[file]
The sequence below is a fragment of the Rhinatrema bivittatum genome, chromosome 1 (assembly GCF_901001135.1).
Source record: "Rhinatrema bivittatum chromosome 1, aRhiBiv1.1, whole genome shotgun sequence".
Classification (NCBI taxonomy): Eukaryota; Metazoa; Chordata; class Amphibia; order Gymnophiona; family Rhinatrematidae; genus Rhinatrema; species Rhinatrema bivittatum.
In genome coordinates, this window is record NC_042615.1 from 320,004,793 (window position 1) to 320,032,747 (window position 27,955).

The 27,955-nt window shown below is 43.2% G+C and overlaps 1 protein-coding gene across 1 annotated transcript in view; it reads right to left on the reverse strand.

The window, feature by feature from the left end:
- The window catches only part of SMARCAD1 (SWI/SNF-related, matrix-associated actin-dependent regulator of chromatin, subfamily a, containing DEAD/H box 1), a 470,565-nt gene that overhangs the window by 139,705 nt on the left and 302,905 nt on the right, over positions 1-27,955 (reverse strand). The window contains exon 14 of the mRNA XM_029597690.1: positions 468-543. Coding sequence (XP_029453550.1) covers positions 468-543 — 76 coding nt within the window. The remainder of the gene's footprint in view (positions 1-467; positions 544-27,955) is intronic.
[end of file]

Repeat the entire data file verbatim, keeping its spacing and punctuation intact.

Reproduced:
The sequence below is a fragment of the Rhinatrema bivittatum genome, chromosome 1 (assembly GCF_901001135.1).
Source record: "Rhinatrema bivittatum chromosome 1, aRhiBiv1.1, whole genome shotgun sequence".
Classification (NCBI taxonomy): Eukaryota; Metazoa; Chordata; class Amphibia; order Gymnophiona; family Rhinatrematidae; genus Rhinatrema; species Rhinatrema bivittatum.
In genome coordinates, this window is record NC_042615.1 from 320,004,793 (window position 1) to 320,032,747 (window position 27,955).

The 27,955-nt window shown below is 43.2% G+C and overlaps 1 protein-coding gene across 1 annotated transcript in view; it reads right to left on the reverse strand.

The window, feature by feature from the left end:
- The window catches only part of SMARCAD1 (SWI/SNF-related, matrix-associated actin-dependent regulator of chromatin, subfamily a, containing DEAD/H box 1), a 470,565-nt gene that overhangs the window by 139,705 nt on the left and 302,905 nt on the right, over positions 1-27,955 (reverse strand). The window contains exon 14 of the mRNA XM_029597690.1: positions 468-543. Coding sequence (XP_029453550.1) covers positions 468-543 — 76 coding nt within the window. The remainder of the gene's footprint in view (positions 1-467; positions 544-27,955) is intronic.